A lot of pressure is put on boys in our society to develop and exhibit characteristics and behavior that many view as typical masculine traits. Many people would give as examples of such traits toughness, perseverance, determination and confidence. Boys are told to “man up” or “be a man” when faced with confrontation or just everyday situations.
Nowhere is this more evident than in the world of sports, where winning is the goal and it takes a hundred and ten percent – or more – to realize it. And football seems to rank above all other sports in the perceived toughness factor.
Football in America is not just popular, it’s practically a religion. It seems to have displaced baseball as America’s pastime. From the pros, to college and high school and on down to the pee-wee ranks, football is celebrated in our culture as a community gathering event and elevated in importance above all other forms of sport competition.
It’s becoming increasingly evident, though, that the brutality and physical violence inherent in the game has detrimental long-term health effects beyond the obvious broken bones and concussions. The vast majority of former pro players display symptoms of traumatic brain injury. Even the Centers for Disease Control recognizes the concussion epidemic in football and has issued a poster warning NFL players of the risks.
A story on NPR’s All Things Considered this past weekend highlighted the brutality inherent in football including three high school players who died from their injuries during this September alone. The story featured a conversation with two players about the rigors of the game and tried to solicit some ways to make the game safer, without much luck. One of the players, former Denver Broncos tight end Nate Jackson, told show host Michel Martin:
We believe that football is a very, very important event, and that’s why we’ll sacrifice our lives for it. It’s a proving ground for manhood. And everybody in your community, wherever you are in America, and every high school — they rally around the football team, and it’s the central point of all the energy and the school pride, and so there’s so much momentum around it. I don’t know how you pull that back, because the NFL is a hype machine, you know. So they’re selling this product, and it trickles down. And all the kids watch it, and they want to be there, too.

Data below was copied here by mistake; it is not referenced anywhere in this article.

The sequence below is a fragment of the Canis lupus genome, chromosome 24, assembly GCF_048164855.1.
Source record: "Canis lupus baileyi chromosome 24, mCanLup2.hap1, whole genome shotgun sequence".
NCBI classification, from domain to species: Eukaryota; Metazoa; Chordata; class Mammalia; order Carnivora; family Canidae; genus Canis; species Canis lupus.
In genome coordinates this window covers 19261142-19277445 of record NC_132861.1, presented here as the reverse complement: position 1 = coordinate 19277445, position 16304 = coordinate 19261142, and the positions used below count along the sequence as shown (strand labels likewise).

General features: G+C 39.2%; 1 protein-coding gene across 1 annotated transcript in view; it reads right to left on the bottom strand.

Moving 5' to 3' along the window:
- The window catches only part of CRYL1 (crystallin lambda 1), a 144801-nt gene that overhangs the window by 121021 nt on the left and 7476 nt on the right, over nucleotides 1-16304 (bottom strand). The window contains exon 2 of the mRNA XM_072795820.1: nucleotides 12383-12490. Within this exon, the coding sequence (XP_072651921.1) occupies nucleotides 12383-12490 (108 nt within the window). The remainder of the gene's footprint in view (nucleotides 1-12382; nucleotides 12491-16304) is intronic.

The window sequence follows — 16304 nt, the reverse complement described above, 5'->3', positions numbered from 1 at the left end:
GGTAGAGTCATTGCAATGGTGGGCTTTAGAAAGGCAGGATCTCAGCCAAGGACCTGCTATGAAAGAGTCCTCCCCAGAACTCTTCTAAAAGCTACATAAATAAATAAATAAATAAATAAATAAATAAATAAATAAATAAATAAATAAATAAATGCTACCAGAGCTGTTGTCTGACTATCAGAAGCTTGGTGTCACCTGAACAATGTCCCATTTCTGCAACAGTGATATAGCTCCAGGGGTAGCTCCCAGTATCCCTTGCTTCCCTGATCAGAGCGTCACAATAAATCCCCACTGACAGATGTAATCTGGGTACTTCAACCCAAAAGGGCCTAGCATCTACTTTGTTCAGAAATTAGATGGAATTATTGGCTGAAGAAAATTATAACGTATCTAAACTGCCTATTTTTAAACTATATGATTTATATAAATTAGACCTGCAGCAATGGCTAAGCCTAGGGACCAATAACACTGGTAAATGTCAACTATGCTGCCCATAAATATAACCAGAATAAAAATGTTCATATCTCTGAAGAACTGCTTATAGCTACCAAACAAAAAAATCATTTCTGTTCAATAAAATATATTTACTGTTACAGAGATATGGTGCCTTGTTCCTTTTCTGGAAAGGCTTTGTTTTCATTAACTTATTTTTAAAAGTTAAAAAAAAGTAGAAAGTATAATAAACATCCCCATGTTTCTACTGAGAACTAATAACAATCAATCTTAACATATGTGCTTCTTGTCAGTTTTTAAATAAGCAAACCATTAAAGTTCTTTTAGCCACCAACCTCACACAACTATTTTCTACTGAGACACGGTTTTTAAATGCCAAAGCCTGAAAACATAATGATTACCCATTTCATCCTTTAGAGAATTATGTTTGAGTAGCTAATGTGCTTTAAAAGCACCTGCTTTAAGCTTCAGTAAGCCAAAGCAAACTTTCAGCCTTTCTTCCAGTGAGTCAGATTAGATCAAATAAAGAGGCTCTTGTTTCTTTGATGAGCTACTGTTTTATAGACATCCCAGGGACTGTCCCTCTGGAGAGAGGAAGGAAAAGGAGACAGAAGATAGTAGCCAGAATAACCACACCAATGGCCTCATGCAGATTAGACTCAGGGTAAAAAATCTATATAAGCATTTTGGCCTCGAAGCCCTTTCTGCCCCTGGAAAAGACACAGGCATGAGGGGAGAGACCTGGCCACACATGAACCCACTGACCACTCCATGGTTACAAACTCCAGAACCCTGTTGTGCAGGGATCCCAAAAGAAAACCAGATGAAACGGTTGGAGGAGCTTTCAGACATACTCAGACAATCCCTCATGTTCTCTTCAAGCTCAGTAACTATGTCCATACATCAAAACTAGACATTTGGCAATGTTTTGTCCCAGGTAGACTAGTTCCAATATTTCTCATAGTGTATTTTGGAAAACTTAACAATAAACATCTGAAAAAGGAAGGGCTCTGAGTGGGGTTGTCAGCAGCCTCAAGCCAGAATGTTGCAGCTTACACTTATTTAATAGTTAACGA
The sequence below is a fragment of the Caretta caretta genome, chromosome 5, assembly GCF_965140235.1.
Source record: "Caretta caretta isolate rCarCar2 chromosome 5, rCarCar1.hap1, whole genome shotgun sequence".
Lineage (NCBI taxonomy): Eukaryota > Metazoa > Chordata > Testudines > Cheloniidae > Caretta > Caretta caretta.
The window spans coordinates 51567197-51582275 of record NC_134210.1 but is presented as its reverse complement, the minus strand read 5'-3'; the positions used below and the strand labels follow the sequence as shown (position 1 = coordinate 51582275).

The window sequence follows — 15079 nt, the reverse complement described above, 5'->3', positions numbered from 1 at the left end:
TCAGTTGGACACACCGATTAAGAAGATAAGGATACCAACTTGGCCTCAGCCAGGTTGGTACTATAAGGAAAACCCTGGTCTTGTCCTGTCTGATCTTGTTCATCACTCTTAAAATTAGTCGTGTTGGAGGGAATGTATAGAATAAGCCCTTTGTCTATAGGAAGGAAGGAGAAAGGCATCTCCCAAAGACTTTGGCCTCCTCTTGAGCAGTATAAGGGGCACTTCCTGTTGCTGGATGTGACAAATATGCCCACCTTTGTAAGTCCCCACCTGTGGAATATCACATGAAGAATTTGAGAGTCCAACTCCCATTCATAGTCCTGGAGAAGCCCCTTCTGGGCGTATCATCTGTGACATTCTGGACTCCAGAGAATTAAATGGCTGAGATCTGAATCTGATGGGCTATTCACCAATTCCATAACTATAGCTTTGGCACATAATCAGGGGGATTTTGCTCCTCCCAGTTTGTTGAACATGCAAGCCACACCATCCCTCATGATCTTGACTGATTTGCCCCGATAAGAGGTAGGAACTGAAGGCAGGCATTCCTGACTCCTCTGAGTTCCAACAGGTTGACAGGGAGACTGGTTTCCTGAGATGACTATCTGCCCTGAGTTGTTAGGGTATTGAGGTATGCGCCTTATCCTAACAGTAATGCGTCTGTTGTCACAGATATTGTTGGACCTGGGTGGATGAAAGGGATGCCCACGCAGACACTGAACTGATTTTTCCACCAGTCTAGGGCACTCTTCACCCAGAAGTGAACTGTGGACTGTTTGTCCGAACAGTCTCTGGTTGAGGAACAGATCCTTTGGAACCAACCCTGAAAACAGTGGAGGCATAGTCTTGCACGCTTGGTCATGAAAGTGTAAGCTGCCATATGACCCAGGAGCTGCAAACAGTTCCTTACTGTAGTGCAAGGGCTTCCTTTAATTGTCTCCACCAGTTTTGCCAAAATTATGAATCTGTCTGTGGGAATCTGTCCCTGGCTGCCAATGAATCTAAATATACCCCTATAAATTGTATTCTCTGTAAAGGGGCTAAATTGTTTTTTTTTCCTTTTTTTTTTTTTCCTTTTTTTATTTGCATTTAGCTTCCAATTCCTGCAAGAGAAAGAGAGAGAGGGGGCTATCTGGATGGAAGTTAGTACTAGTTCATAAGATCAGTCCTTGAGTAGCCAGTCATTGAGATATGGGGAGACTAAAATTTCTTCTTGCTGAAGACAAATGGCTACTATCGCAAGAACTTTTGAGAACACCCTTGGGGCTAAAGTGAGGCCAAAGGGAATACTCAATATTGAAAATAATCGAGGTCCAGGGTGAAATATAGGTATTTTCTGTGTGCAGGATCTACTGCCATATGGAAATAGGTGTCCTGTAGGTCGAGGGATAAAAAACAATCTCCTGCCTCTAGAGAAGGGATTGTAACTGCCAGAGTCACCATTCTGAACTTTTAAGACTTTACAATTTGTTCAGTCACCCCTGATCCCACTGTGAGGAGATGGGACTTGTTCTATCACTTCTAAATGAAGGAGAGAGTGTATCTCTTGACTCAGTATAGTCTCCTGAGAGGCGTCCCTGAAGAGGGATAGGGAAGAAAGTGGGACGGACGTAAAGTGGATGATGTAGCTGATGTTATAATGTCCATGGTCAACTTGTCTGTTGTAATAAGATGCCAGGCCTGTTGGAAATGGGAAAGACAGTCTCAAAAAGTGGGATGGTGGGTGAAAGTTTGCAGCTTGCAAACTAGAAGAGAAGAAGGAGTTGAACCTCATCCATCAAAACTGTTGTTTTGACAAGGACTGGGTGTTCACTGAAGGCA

Jackson, author of Slow Getting Up: A Story of NFL Survival from the Bottom of the Pile, is critical of the culture surrounding the game. It’s not just the players, but everyone else, from the people who mow the lawn to the professors who let players pass classes when they didn’t deserve it, who enable the culture and allow it to grow and proliferate.
It’s not only injuries that plague the sport. Behavior has gotten out of hand as well. Police investigated an incident in football-crazy Texas where two players actually blindsided and tackled a referee over what the players say they thought were bad calls and racial slurs from the officials. There’s even a report that the coaches told the players that the referee in question had to “pay for cheating us”.
Is this what football, and sport in general, is teaching our young men?
Is that “manhood”? Being able to catch a ball and knock other guys down? To suffer debilitating injuries and put up with it? To disrespect authority?
Former Minnesota Vikings punter Chris Kluwe observed:
Football is this mingling of so many different socioeconomic backgrounds and types of people that it’s kind of this cross-section of America as a whole… It’s a melting pot, in which beliefs of every dimension converge on a single point.
I think Kluwe’s observation is very close to another, very different, much less violent, proving ground for manhood: Scouting.
Consider how Scouting prepares boys for manhood. It teaches them to work together as a team for the common good, to take care of themselves in practical ways, to relate to adults in a respectful manner, to be kind to other people and the world around them, to have the courage to do the right thing, and to always be helpful. To actually practice leadership – being responsible for the welfare and success of a patrol, not token leadership where someone else calls the plays. And yes, to be physically strong as well – but not to use that physical strength against others.
As a counselor for the Family Life merit badge, I have had dozens of conversations with young men about their image of manhood and their role as a father in the family. I find that our Scouts have a pretty good idea of what manhood is all about. It’s not about who can run the fastest or hit the hardest, but who can be strong with kindness and compassion, helpfulness and patience, generosity and graciousness.
Scouting is mercifully free of the “win at all costs” mentality as well. The pressure to outdo the other guys just isn’t there. Each Scout competes only with himself. Sure, there may be friendly competitions – who doesn’t like a good game of Capture the Flag? – but the outcome doesn’t determine the success of the team’s performance. And in contrast to Kluwe’s illustration of convergence on a single point, we have twelve.
Which “proving ground for manhood” would you rather your son experience?